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Great Britain has been granted official Enzootic Bovine Leukosis (EBL)-free status by the EU Commission, announced ...
Great Britain has been granted official Enzootic Bovine Leukosis (EBL)-free status by the EU Commission, announced food safety minister Jeff Rooker.

EU rules governing intra-community trade in cattle and pigs, amended during last year's UK presidency, introduced revised criteria for achieving EBL-free status on a national or regional level.

The new criteria were applicable to the situation in Great Britain and a case was put to the commission in May. The commission accepted the application and issued a decision granting Great Britain the status earlier this month, coming into force on 1 July 1999. Under the same decision Northern Ireland retains it's EBL-free status.

Food safety minister Jeff Rooker said: 'As a result of this decision all cattle herds will be regarded as officially 'Leukosis-free' throughout Great Britain.

'The formal acknowledgement of our EBL-free status from the EU is good news for farmers and will reduce bureaucracy. We will of course maintain controls on cattle imports in accordance with EU rules.'

This means there may no longer be a need for the cattle health scheme which sought to provide a pool of herds in Great Britain attested as free from EBL. MAFF will be writing to members of the scheme and the cattle industry in England shortly to consult them on the scheme's future. In the meantime, it will continue to operate but no new memberships or annual renewal fees will be accepted. The national testing and control programme for EBL will also continue.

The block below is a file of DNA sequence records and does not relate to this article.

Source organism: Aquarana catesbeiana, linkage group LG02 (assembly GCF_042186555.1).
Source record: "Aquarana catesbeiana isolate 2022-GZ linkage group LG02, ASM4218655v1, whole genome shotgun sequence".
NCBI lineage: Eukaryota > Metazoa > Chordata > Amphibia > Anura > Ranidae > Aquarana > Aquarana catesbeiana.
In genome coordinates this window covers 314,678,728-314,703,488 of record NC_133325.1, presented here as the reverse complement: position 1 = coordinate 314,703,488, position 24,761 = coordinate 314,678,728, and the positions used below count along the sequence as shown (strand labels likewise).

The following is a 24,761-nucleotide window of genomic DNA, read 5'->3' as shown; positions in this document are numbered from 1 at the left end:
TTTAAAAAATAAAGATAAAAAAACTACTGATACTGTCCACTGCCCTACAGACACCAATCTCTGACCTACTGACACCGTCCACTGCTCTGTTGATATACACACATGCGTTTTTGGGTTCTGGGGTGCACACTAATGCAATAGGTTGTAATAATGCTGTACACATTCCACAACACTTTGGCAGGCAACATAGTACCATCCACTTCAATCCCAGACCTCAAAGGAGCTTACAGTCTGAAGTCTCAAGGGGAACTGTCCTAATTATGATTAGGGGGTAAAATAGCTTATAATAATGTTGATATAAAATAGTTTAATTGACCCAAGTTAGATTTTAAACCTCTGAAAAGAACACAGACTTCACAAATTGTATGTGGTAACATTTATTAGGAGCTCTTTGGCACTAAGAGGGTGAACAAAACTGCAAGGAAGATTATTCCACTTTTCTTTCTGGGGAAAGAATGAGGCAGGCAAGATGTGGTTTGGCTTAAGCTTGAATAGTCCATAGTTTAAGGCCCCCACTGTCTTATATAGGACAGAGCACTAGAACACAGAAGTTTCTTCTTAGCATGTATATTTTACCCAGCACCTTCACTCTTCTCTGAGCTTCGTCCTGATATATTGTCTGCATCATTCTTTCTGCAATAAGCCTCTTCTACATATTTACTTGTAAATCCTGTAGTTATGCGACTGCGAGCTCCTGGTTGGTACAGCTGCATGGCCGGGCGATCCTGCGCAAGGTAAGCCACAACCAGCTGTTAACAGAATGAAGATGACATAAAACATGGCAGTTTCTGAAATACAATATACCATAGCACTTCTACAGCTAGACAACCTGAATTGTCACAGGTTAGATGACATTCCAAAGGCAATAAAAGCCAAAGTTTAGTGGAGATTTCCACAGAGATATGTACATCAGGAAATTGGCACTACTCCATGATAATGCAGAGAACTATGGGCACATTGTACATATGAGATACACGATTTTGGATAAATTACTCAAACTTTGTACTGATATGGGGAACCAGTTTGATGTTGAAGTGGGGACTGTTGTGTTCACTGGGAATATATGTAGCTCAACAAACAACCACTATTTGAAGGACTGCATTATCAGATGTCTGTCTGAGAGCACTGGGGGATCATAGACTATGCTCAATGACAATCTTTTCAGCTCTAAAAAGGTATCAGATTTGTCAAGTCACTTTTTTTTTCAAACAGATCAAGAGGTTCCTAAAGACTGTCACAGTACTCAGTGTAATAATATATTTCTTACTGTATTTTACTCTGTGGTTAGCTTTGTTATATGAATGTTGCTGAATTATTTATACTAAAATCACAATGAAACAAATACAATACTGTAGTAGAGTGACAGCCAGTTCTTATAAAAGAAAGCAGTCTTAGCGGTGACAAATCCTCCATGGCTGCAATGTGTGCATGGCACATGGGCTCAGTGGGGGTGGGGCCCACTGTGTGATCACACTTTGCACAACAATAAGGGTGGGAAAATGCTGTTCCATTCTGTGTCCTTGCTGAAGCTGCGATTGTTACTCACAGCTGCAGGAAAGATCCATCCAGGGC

1. Enzootic Bovine Leukosis (EBL) is a disease of cattle caused by a retro-virus, the bovine leukaemia virus, which attacks the lymphatic system. Though transmissible amongst cattle, the disease is currently not thought to present a danger to human health and the primary rationale for control is the benefit to trade.

2. EBL was first detected in GB cattle in 1978 in cattle associated with imports. There is no evidence to suggest that the disease has ever been endemic in GB herds. A comprehensive monitoring and control programme has been in operation since 1992 and the infection has been found in less than 0.2% of herds in GB since 1994. The last

detected case in Great Britain was in December 1996.

3. The current monitoring and control programme consists of:

- all blood samples collected for routine Brucellosis testing every two years are also tested for the presence of EBL;

- bulk tank milk samples collected and tested from all dairy herds every four months. In the event of a positive milk test, all adult animals in the herd are blood tested.

- investigation of tumours identified pre and post mortem.

In addition to this bulls are tested before they enter semen collection centres and imported cattle are tested according to EU rules.

4. Council directives 64/432 and 77/391 lay down provisions for the control of EBL in the context of animal health problems and intra-Community trade. A recent amendment to directive 64/432, directive 98/46, enabled GB to submit a case which, by means of a risk asessment model, demonstrated to a confidence rating of 99% that

less than 0.2% of herds were infected with the EBL virus. The acceptance of this case and the granting of official EBL-Free status to GB will allow herds to qualify for intra-community trade once exports of live cattle recommence. A commission decision was required for GB to achieve officially EBL-free status.

5. The cattle health scheme was introduced in 1987 and incorporated the earlier 'attested herds scheme' set up in 1982. Currently there are around 5,500 producers voluntarily participating in the Scheme i.e. around 5% of herds. In addition to the requirements for testing of milk and blood samples, attested herds had to be

protected from infection from other animals and certain stock movement records had to be kept.

6. The SVS provided veterinary advice on the cattle health scheme and charged prescribed fees for participation in the scheme.

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